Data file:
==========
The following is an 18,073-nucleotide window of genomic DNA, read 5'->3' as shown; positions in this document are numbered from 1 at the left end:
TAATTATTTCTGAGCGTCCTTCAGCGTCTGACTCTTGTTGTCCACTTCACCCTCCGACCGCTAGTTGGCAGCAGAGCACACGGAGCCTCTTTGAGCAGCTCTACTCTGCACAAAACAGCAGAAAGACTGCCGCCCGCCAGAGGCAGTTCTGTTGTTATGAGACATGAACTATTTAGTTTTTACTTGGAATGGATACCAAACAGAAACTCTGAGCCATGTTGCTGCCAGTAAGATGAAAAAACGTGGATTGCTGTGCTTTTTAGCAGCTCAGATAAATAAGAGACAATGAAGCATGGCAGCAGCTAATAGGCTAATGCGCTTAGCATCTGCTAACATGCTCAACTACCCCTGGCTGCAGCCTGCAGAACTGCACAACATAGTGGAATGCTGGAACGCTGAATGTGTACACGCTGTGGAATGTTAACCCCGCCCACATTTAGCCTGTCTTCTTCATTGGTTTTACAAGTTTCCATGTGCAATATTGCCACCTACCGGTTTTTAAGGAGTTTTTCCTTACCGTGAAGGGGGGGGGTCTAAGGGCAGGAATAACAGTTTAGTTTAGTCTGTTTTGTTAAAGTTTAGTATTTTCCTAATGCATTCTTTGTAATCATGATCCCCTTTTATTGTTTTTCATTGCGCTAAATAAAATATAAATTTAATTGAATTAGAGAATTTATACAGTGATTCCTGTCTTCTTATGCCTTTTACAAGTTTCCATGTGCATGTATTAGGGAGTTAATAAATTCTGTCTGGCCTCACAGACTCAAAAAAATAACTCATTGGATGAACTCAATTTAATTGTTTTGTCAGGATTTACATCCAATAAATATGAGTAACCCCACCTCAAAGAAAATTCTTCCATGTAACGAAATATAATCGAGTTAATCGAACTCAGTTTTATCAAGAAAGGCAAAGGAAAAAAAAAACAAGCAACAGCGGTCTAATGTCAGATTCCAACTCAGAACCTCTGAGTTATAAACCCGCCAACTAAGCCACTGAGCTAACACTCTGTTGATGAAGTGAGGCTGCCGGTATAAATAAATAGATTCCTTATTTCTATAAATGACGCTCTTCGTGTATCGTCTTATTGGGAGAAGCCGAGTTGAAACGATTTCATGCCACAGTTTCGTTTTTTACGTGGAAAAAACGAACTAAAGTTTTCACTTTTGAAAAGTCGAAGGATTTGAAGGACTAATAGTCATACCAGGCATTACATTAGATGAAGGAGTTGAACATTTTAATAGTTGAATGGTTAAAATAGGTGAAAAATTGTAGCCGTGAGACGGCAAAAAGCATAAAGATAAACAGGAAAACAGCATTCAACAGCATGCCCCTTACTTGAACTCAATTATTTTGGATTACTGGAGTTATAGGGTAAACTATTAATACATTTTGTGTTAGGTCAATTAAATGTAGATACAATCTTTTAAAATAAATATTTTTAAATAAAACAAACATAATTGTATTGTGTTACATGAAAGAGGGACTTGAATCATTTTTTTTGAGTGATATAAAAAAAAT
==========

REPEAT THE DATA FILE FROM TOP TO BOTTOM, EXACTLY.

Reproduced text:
The following is an 18,073-nucleotide window of genomic DNA, read 5'->3' as shown; positions in this document are numbered from 1 at the left end:
TAATTATTTCTGAGCGTCCTTCAGCGTCTGACTCTTGTTGTCCACTTCACCCTCCGACCGCTAGTTGGCAGCAGAGCACACGGAGCCTCTTTGAGCAGCTCTACTCTGCACAAAACAGCAGAAAGACTGCCGCCCGCCAGAGGCAGTTCTGTTGTTATGAGACATGAACTATTTAGTTTTTACTTGGAATGGATACCAAACAGAAACTCTGAGCCATGTTGCTGCCAGTAAGATGAAAAAACGTGGATTGCTGTGCTTTTTAGCAGCTCAGATAAATAAGAGACAATGAAGCATGGCAGCAGCTAATAGGCTAATGCGCTTAGCATCTGCTAACATGCTCAACTACCCCTGGCTGCAGCCTGCAGAACTGCACAACATAGTGGAATGCTGGAACGCTGAATGTGTACACGCTGTGGAATGTTAACCCCGCCCACATTTAGCCTGTCTTCTTCATTGGTTTTACAAGTTTCCATGTGCAATATTGCCACCTACCGGTTTTTAAGGAGTTTTTCCTTACCGTGAAGGGGGGGGGTCTAAGGGCAGGAATAACAGTTTAGTTTAGTCTGTTTTGTTAAAGTTTAGTATTTTCCTAATGCATTCTTTGTAATCATGATCCCCTTTTATTGTTTTTCATTGCGCTAAATAAAATATAAATTTAATTGAATTAGAGAATTTATACAGTGATTCCTGTCTTCTTATGCCTTTTACAAGTTTCCATGTGCATGTATTAGGGAGTTAATAAATTCTGTCTGGCCTCACAGACTCAAAAAAATAACTCATTGGATGAACTCAATTTAATTGTTTTGTCAGGATTTACATCCAATAAATATGAGTAACCCCACCTCAAAGAAAATTCTTCCATGTAACGAAATATAATCGAGTTAATCGAACTCAGTTTTATCAAGAAAGGCAAAGGAAAAAAAAAACAAGCAACAGCGGTCTAATGTCAGATTCCAACTCAGAACCTCTGAGTTATAAACCCGCCAACTAAGCCACTGAGCTAACACTCTGTTGATGAAGTGAGGCTGCCGGTATAAATAAATAGATTCCTTATTTCTATAAATGACGCTCTTCGTGTATCGTCTTATTGGGAGAAGCCGAGTTGAAACGATTTCATGCCACAGTTTCGTTTTTTACGTGGAAAAAACGAACTAAAGTTTTCACTTTTGAAAAGTCGAAGGATTTGAAGGACTAATAGTCATACCAGGCATTACATTAGATGAAGGAGTTGAACATTTTAATAGTTGAATGGTTAAAATAGGTGAAAAATTGTAGCCGTGAGACGGCAAAAAGCATAAAGATAAACAGGAAAACAGCATTCAACAGCATGCCCCTTACTTGAACTCAATTATTTTGGATTACTGGAGTTATAGGGTAAACTATTAATACATTTTGTGTTAGGTCAATTAAATGTAGATACAATCTTTTAAAATAAATATTTTTAAATAAAACAAACATAATTGTATTGTGTTACATGAAAGAGGGACTTGAATCATTTTTTTTGAGTGATATAAAAAAAAT